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Lilies of the Field (1963) - Plot Summary Poster

Plot

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Summaries

  • Homer Smith, an unemployed construction worker heading out west, stops at a remote farm in the desert to get water when his car overheats. The farm is being worked by a group of East European Catholic nuns, headed by the strict Mother Maria, who believes that Homer has been sent by God to build a much-needed church in the desert...

  • Initially deviated by the trouble of adjustments and some local opinions about Mother Maria, Smith finally makes-up his mind to build the Chapel. The movie features how a selfless devotion can inspire a person to find a motive in life and restores faith in the mankind.

  • When traveling African-American handyman Homer Smith stops by a farm in rural Arizona, he is welcomed by a group of Roman Catholic nuns who have emigrated from Germany. Realizing that the farm needs a lot of work, Homer takes on a number of repair projects for the women, who are led by the headstrong Mother Maria. Impressed by Homer's kindness and strong work ethic, the nuns come to believe that he has been sent by God to help build them a chapel.

  • A traveling handyman becomes the answer to the prayers of nuns who wish to build a chapel in the desert.


Spoilers

The synopsis below may give away important plot points.

Synopsis

  • Lilies Of The Field is the story of a group of Catholic nuns who escape from the Communist held portion of Berlin and come to the United States.

    They have a small holding in a southwestern state where they are attempting to set up a school, hospital and chapel to serve the people of the area whose only place of worship is a mobile field chapel serviced by a priest who travels to the many small towns in the area providing masses, christenings and other services.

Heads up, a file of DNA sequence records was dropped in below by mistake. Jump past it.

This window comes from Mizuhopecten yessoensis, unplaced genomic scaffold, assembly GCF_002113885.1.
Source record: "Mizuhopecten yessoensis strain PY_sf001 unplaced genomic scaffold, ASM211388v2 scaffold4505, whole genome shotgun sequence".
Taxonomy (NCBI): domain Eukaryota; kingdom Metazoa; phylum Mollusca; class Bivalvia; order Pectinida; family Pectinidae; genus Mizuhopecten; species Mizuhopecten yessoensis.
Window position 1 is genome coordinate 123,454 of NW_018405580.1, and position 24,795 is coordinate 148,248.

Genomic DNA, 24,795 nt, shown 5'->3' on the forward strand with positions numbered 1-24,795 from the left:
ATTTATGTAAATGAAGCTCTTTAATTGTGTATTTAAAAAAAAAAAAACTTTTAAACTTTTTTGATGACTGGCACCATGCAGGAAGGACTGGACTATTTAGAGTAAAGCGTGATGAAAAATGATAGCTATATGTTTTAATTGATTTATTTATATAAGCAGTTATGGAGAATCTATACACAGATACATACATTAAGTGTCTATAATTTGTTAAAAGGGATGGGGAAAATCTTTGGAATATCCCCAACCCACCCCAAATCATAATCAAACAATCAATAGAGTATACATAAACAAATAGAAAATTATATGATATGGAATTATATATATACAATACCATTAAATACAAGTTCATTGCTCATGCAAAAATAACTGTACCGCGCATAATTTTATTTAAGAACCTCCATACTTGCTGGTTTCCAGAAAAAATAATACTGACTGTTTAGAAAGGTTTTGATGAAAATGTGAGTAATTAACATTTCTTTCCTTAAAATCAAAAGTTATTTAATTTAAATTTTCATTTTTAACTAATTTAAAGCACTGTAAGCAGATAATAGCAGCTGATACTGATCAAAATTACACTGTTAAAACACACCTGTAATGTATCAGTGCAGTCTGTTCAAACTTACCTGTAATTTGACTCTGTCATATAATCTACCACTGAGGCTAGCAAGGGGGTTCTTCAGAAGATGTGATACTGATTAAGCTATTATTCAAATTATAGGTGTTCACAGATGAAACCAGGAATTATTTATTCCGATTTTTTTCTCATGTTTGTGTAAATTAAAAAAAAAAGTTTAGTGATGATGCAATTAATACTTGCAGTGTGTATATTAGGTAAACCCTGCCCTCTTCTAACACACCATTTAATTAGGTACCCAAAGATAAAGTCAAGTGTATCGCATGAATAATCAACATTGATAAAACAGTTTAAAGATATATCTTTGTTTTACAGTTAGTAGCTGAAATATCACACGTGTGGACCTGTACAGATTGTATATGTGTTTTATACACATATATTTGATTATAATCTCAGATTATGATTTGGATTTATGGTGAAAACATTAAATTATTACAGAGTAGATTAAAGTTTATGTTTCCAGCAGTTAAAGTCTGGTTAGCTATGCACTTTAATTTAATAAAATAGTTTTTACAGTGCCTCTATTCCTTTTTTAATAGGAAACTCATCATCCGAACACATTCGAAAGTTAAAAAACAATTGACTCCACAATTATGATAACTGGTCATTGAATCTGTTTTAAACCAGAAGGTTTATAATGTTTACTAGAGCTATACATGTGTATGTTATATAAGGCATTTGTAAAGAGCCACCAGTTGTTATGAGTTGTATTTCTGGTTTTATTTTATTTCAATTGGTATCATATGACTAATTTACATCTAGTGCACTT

Homer Smith, played by Poitier, is a black traveling handyman who lives on the road in his station wagon. Smith is a baptist. Smith is hired to do some small jobs for the sisters, and is eventually convinced to "Build a Schapel" for the nuns.

    During the course of the movie, Smith and the Mother Superior butt heads again and again over who is building the Chapel, who is providing the materials and drive. Smith is agitated with the stony hard-driving Mother Superior whose unbending nature eventually causes him to leave.

    The attitude of the Mother Superior is that "God" is building the chapel for them using Smith as the tool.

    Smith returns and begins to take a personal interest in the chapel and is determined to build it unaided. During the course of the movie his determination convinces the members of the community, believer and un-believer to contribute materials and labor to the task.

    The chapel is eventually completed, the Mother Superior unbends a little, the community unites and Smith hits the road with their respect and thanks, and a feeling of personal accomplishment.

    A movie with subtle depth, great characters and a "watch it again" appeal that is not found in many of the current (1980-to date) movies, and which the bulk of these have failed to deliver.

    One of the many high-lights of this film is the Gospel song: Amen sung by Portier and the nuns.

    Let's face it. You can watch the fated lovers on the Titanic only so many times.

    This movie is timeless in its appeal.

See also

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